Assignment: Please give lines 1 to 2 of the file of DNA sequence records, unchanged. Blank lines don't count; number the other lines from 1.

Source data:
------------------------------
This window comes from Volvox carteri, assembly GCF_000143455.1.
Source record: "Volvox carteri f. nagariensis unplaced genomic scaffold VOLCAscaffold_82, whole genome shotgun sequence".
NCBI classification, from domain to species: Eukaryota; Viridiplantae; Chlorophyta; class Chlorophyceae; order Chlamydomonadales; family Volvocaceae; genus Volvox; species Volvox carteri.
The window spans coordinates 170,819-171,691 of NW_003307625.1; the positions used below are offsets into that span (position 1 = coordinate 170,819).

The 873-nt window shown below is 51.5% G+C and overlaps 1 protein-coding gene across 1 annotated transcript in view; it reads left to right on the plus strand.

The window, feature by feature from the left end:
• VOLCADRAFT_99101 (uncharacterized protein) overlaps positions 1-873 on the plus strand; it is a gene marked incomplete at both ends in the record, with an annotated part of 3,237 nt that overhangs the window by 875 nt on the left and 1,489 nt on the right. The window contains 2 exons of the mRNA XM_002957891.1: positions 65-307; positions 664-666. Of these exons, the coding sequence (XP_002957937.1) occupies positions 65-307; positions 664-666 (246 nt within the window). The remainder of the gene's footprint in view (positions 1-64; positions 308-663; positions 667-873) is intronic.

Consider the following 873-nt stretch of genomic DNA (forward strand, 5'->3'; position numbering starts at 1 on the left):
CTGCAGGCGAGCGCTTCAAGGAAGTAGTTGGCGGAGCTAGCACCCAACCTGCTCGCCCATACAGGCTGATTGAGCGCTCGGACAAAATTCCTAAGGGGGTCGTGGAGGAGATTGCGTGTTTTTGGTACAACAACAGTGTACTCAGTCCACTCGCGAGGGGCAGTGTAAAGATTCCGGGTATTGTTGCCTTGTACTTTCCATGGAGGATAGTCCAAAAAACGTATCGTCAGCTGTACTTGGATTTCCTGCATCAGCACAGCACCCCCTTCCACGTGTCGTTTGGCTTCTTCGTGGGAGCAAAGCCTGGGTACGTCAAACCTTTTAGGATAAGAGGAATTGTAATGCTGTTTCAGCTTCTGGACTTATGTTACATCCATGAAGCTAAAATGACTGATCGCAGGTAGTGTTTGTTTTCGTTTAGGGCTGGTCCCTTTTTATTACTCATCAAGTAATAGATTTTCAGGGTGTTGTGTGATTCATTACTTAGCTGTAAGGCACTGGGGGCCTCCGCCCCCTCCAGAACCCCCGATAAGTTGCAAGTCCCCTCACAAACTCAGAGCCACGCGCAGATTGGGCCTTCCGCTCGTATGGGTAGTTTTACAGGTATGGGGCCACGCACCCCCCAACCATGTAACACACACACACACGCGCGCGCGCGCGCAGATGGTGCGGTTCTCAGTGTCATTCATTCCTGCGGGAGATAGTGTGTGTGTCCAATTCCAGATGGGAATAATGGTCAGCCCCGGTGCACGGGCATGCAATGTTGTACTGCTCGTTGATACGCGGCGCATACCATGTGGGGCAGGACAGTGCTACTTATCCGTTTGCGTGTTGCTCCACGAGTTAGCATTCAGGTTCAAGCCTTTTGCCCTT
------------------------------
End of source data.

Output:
This window comes from Volvox carteri, assembly GCF_000143455.1.
Source record: "Volvox carteri f. nagariensis unplaced genomic scaffold VOLCAscaffold_82, whole genome shotgun sequence".